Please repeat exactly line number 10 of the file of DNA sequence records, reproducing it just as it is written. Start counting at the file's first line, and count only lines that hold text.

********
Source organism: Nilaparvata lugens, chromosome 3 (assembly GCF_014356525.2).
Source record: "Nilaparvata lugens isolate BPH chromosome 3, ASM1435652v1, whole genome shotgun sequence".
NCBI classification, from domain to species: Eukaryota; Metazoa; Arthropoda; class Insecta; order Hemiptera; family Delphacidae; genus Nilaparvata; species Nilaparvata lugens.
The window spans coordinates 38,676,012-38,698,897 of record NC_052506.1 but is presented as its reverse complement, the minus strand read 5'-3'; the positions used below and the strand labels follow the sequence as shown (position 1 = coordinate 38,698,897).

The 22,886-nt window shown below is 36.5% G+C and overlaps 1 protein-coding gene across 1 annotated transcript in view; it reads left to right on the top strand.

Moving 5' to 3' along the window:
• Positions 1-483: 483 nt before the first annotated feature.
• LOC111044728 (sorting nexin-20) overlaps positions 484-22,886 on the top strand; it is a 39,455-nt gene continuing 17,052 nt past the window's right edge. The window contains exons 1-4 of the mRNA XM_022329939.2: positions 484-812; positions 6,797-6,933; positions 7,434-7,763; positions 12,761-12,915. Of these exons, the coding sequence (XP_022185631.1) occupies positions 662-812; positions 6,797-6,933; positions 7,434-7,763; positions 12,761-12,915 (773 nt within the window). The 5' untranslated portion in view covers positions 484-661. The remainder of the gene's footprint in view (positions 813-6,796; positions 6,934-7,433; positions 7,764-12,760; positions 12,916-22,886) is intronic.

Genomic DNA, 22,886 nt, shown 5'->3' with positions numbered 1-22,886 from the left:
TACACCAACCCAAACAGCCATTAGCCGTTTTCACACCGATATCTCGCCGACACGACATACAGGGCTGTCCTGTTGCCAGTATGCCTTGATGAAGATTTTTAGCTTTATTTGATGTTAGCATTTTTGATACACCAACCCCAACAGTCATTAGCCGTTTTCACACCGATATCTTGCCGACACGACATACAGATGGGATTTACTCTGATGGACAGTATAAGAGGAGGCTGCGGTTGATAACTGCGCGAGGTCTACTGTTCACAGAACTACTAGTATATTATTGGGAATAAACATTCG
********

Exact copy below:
TACACCAACCCAAACAGCCATTAGCCGTTTTCACACCGATATCTCGCCGACACGACATACAGGGCTGTCCTGTTGCCAGTATGCCTTGATGAAGATTTTTAGCTTTATTTGATGTTAGCATTTTTGATACACCAACCCCAACAGTCATTAGCCGTTTTCACACCGATATCTTGCCGACACGACATACAGATGGGATTTACTCTGATGGACAGTATAAGAGGAGGCTGCGGTTGATAACTGCGCGAGGTCTACTGTTCACAGAACTACTAGTATATTATTGGGAATAAACATTCG